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Happiness Tip: Make a Plan

One of the things that can detract from our happiness is a lingering to-do item.

I’d be rich if I had a dollar for every time I’ve woken up at 5:00 am worrying about an unfinished project, an email I forgot to send, an appointment I didn’t have a chance to make, or something I meant to do, but didn’t.

Researchers used to think that this low-level worrying about unfinished tasks was our unconscious mind trying to help us get things done by reminding us of what we still needed to do, and that the reminders — or distracting thoughts and worries — would persist until the task was complete. This in itself is a worrying theory for those of us who have never-ending task lists.

But now research shows that simply making a plan to deal with an unfinished task makes a huge difference in our ability to focus on other things — without being constantly reminded by our unconscious mind about what else we need bigstock-vector-flat-design-style-illus-59393429-300x225to do. When we don’t have a plan, in contrast, our thoughts will typically wander from whatever it is we are doing to our undone tasks. As it turns out, our unconscious isn’t nagging us to do the task at hand, but rather to make a plan to get it done.

Take Action: Before you leave work or hit the hay this evening, take a look at your task list and make a plan for completing unfinished tasks. Knowing what the next step is for undone items, and when you will do them, can make you a whole lot happier.

Join the Discussion: What task do you often worry about when you haven’t completed it? Does it help you to make a plan? Comment below.


  1. Cleatus Lopez says:

    “Planning is bringing the future into the present so that you can do something about it now”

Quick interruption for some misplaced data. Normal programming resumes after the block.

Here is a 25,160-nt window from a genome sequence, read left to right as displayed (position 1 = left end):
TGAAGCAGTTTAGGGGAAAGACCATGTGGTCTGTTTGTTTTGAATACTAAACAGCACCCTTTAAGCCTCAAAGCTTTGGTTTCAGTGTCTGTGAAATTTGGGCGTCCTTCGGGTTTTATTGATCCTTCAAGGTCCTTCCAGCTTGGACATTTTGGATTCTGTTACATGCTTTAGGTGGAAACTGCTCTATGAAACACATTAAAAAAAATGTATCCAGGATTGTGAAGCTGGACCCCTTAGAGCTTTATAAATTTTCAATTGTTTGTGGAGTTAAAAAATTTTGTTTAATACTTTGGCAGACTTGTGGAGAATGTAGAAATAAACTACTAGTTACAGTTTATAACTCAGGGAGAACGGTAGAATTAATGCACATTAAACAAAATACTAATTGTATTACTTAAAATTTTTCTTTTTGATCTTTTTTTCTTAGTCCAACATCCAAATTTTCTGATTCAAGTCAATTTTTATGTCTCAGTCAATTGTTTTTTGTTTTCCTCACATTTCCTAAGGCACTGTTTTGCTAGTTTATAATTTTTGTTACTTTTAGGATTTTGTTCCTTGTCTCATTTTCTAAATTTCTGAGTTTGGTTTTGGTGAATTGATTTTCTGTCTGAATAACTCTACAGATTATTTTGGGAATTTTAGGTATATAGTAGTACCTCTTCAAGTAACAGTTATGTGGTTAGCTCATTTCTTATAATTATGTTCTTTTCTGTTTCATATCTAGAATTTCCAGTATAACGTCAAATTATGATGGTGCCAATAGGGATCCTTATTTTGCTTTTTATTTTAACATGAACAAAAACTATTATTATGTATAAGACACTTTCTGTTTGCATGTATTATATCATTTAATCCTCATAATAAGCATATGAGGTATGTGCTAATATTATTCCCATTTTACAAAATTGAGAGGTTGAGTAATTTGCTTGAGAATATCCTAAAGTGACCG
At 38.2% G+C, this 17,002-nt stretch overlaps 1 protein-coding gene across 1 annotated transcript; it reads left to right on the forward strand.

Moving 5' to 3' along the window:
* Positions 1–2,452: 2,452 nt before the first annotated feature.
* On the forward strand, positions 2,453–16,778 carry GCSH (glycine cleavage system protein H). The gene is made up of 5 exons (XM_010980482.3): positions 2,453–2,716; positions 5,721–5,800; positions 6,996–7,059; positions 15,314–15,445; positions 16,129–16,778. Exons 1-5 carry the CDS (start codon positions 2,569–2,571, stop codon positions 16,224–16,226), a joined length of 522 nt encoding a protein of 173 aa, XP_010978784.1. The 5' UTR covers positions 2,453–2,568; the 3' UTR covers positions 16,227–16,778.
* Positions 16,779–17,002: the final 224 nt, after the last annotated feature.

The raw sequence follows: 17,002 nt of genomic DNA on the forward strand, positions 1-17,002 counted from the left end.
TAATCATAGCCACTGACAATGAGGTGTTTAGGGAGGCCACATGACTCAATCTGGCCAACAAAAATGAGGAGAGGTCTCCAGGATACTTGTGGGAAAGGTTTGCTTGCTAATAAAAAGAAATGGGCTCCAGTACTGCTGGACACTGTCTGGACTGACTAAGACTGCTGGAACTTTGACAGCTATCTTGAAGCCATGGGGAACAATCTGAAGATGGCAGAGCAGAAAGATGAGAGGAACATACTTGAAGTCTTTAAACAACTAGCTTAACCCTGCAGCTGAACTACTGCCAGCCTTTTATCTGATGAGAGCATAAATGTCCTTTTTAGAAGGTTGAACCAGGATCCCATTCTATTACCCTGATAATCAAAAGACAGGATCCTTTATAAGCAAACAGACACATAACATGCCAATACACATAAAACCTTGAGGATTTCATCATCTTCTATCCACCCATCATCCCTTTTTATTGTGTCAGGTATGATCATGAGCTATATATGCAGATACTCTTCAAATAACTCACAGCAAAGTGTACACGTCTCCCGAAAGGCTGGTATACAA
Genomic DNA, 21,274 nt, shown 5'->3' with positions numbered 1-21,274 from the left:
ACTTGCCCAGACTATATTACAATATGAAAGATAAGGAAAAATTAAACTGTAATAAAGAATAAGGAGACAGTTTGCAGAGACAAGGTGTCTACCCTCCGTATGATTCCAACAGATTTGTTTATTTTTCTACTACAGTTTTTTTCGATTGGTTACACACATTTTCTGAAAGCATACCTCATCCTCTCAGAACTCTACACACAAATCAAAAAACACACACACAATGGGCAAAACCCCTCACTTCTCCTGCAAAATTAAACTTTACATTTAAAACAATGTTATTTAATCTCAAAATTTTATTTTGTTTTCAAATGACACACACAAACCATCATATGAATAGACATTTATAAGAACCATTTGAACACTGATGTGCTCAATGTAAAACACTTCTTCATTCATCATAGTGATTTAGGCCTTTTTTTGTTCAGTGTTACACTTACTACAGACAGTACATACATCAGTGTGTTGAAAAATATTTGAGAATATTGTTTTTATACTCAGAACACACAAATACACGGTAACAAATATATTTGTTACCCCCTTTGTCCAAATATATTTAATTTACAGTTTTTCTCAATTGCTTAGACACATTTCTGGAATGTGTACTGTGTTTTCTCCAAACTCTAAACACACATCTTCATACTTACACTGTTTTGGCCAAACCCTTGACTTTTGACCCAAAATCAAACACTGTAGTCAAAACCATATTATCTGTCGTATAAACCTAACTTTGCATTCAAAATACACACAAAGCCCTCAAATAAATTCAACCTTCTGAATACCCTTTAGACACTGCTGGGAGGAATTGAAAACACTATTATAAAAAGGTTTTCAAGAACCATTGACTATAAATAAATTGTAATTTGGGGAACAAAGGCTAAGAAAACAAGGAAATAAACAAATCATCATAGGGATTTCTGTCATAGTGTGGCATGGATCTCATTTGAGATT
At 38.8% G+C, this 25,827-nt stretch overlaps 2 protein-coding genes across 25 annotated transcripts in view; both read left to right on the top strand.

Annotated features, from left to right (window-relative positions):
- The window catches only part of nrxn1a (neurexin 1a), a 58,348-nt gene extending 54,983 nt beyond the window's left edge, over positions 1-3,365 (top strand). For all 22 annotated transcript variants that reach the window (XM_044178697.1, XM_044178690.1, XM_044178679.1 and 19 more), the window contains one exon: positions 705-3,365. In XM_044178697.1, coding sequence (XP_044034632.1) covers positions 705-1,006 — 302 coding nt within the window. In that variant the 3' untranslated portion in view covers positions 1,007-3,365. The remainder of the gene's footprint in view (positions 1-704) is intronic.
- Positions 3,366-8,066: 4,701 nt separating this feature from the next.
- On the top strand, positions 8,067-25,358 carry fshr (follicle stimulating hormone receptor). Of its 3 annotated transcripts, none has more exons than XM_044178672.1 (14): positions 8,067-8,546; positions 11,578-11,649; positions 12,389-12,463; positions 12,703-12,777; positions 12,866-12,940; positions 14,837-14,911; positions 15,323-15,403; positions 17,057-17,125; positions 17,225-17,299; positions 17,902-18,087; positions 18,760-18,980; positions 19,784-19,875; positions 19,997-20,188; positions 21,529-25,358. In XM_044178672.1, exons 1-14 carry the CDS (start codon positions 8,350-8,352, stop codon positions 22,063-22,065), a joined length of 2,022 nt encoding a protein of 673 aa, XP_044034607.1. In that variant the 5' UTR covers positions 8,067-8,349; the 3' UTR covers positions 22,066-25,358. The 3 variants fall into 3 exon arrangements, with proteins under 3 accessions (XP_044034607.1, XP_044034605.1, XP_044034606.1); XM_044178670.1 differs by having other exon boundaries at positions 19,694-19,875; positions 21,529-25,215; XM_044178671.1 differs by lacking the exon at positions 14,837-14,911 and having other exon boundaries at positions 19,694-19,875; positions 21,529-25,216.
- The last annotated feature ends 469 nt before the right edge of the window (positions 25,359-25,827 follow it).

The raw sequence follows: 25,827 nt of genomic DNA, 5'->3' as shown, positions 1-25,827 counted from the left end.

2. Karen says:

    I’ve found that sometimes the simplest approach is the best.  When I leave work, I put a sticky note on my desk, with the two or three things I should do first the next morning when I arrive.  Amazingly, that does the trick for most things.  Cuts way down on the midnight worrying, and on the lack of focus the next morning.

  3. I’m not a great one for planning, but I think your suggestion to write a task list is a good one – whenever I do it I really find it does help me focus and also there’s a sense of achievement in working through it, as long as I get there!

  4. Frog and Toad says:

    The best tip I received recently was to set my e-mail program at work to open up to the Calendar, not to the E-mail Inbox.  This way, the first thing I see at my desk is my list of critical daily meetings.  I don’t get distracted by the Inbox the moment I sit at my desk.

  5. Keeping ‘trusted systems’ such as to-do lists with (never-ending) tasks has helped me tremendously clear my unconscious mind, lower stress and be able to focus on what’s important.  A book on how to develop such systems that I think is excellent is ‘Getting Things Done’ by David Allen.  Another great one that touches on the subject from a neuroscience standpoint is ‘Your Brain at Work’ by David Rock.

  6. Eric T says:

    Great timing and so right on with this post. I’m generally overloaded with daily tasks and when one (or more) gets missed or postponed (as regularly happens), it all piles up. The result is stress, lack of sleep, etc. I’m living it. However, when I do a review before bed, and map out the coming day, somehow it takes the edge off. The urgency is still there, but not the wild stress. Last night I tried it – using a great task/project tracking site called Teamly (www.teamly.com). It has you pick a maximum of five ‘priorities’ for any given day, week, month, quarter, etc. Works wonders. This morning, I was rested and happier. I even looked back through my email for your email from yesterday so I could comment and say thanks for the post.

    – Eric

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